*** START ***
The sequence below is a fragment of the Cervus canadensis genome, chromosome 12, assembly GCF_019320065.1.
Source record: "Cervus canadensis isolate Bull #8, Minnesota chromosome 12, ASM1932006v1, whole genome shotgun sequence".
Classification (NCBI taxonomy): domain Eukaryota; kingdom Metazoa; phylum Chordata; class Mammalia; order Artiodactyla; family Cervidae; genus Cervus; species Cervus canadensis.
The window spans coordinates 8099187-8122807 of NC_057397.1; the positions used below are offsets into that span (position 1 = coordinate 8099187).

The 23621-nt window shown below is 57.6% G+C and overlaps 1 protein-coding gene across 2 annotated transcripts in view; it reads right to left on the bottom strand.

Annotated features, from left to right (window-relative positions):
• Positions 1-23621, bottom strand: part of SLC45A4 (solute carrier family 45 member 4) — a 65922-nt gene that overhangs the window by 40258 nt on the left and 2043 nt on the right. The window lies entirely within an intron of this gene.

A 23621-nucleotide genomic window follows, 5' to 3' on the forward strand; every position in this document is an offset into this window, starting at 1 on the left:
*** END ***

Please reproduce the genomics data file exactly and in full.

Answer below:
The sequence below is a fragment of the Cervus canadensis genome, chromosome 12, assembly GCF_019320065.1.
Source record: "Cervus canadensis isolate Bull #8, Minnesota chromosome 12, ASM1932006v1, whole genome shotgun sequence".
Classification (NCBI taxonomy): domain Eukaryota; kingdom Metazoa; phylum Chordata; class Mammalia; order Artiodactyla; family Cervidae; genus Cervus; species Cervus canadensis.
The window spans coordinates 8099187-8122807 of NC_057397.1; the positions used below are offsets into that span (position 1 = coordinate 8099187).

The 23621-nt window shown below is 57.6% G+C and overlaps 1 protein-coding gene across 2 annotated transcripts in view; it reads right to left on the bottom strand.

Annotated features, from left to right (window-relative positions):
• Positions 1-23621, bottom strand: part of SLC45A4 (solute carrier family 45 member 4) — a 65922-nt gene that overhangs the window by 40258 nt on the left and 2043 nt on the right. The window lies entirely within an intron of this gene.

A 23621-nucleotide genomic window follows, 5' to 3' on the forward strand; every position in this document is an offset into this window, starting at 1 on the left: